KFD, which is, like COVID-19, caused by a zoonotic virus, claims four lives in Shivamogga

Published : April 03, 2020 11:36 IST

SHIVAMOGGA, KARNATAKA 19. 03. 2020. Members of the KFD Janajagruti Okkuta submitting a memorandum to K.B. Shivakumar (fourth from left), Deputy Commissioner, in Shivamogga on March 19. Photo: VAIDYA

In the time of the COVID-19 pandemic, another zoonosis—disease transmitted to humans from animals—has already taken four lives this year in Shivamogga district in Karnataka. On March 30, Devdas, a 65-year-old farmer from Hosabeedu village in Tirthahalli taluk of Shivamogga, died of Kyasanur Forest Disease (KFD). The disease, popularly known as Monkey Fever, recurs annually in the forests of the Western Ghats. Two days earlier, a 55-year-old woman, Gulabi, from the same taluk had died of the fever. According to sources, more than 100 people have been identified as having been afflicted with KFD in Tirthahalli taluk alone this year.

KFD is an anthropod-borne virus disease which was first identified in 1957 in the region around Sagara in Shivamogga. Over the past 60 years, KFD is recorded to have killed close to 550 people. With a fatality rate of around 5 per cent and its regular occurrence, KFD has been the bane of communities of people living in and along the Western Ghats in Karnataka. Humans who enter forests after the monsoon season are vulnerable to the virus through a tick, Haemaphysalis spinigera, that carries the virus. One bite from this tick that lurks in the dense undergrowth can cause this virus to enter the body bringing with it symptoms of acute distress like headache, fever, diarrhea and vomiting. While most patients recover after several days of convalescence, the ones who die are usually the elderly with co-morbid conditions such as diabetes. The geographical range of KFD has spread over the past decades along the entire stretch of the Western Ghats and is linked with increased human encroachment into forests.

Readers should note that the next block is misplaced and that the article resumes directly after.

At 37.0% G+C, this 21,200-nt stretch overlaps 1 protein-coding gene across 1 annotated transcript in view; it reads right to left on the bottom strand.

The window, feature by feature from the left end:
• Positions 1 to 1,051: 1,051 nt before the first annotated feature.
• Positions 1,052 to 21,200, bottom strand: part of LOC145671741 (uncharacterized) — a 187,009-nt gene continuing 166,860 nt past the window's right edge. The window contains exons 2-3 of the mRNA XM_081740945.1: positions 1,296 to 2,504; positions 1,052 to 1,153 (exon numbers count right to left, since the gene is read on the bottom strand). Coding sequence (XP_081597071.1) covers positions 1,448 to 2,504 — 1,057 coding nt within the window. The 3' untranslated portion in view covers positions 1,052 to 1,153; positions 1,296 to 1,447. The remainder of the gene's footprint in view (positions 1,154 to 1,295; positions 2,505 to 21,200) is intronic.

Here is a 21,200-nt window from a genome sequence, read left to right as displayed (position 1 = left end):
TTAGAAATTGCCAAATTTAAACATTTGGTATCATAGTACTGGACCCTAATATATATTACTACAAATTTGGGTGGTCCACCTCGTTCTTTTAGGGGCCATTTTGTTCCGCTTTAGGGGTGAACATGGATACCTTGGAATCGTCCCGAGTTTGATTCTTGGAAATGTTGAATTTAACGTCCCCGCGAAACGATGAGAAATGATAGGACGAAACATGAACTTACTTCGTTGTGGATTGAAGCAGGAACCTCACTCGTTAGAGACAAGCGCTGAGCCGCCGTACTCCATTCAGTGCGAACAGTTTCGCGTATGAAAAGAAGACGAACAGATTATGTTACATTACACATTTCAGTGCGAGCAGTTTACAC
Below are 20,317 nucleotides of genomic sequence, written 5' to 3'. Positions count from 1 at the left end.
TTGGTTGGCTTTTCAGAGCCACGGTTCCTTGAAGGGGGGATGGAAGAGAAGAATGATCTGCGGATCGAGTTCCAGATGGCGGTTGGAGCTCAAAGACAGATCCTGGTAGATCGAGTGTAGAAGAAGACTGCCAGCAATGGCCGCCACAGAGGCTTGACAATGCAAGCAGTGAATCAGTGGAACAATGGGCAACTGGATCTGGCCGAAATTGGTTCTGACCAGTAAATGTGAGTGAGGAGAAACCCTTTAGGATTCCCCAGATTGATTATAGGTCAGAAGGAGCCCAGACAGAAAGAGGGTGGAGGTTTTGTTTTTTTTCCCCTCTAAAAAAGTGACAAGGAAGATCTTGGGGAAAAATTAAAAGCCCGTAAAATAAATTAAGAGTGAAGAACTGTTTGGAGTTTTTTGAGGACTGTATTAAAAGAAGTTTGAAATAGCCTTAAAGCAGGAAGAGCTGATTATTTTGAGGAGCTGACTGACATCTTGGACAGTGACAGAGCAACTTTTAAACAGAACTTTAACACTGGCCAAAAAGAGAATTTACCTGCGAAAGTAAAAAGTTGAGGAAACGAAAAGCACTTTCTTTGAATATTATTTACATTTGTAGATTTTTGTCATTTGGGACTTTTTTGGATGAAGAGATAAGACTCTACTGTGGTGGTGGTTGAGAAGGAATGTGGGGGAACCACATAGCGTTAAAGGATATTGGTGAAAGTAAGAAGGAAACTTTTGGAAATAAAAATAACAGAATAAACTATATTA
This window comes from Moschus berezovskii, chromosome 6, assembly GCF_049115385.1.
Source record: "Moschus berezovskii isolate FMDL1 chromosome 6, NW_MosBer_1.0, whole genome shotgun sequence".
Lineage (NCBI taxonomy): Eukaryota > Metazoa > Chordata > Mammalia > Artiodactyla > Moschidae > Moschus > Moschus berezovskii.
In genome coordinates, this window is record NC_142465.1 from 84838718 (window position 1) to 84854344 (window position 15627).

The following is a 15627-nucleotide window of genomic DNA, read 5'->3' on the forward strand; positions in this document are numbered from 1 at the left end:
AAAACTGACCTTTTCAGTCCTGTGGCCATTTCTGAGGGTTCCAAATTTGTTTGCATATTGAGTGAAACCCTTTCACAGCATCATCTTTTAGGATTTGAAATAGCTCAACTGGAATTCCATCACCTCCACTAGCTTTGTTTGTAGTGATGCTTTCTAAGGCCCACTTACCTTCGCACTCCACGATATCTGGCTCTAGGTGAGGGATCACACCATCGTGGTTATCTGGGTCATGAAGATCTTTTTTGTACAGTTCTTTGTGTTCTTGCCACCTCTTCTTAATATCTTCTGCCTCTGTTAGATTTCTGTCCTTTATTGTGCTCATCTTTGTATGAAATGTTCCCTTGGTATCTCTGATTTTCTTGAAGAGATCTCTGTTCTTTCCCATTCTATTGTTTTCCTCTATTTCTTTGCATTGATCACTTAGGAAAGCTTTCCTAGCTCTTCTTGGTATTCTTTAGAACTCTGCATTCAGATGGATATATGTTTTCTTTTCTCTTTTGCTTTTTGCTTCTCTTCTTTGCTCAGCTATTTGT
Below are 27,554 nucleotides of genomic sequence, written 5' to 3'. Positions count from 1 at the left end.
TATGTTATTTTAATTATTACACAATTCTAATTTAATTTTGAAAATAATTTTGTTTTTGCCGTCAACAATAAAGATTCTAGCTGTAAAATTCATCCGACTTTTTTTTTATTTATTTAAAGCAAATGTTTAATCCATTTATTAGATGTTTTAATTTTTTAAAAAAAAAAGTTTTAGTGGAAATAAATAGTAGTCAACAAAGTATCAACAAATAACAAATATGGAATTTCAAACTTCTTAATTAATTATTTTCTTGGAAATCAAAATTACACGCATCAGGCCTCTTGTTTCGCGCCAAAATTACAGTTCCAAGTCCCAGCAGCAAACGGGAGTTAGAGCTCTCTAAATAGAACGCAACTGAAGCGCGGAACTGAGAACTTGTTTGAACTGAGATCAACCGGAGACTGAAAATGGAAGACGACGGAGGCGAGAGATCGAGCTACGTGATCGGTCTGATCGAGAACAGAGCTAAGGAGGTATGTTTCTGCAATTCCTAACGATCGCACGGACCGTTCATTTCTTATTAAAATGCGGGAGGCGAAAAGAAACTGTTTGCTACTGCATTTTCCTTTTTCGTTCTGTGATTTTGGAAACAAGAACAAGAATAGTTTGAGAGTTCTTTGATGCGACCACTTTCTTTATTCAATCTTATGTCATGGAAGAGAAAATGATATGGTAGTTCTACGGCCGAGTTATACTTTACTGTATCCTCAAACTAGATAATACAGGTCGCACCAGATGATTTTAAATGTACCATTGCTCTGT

There have been several demands by people living close to the forests in Shivamogga district to set up a dedicated research centre for the disease as well as monitor the deaths of monkeys closely as this if the precursor to the spread of the disease to humans. On March 19, members of the KFD Janajagruthi Okkoota even staged a protest in Shivamogga to draw attention of the authorities to their demands.

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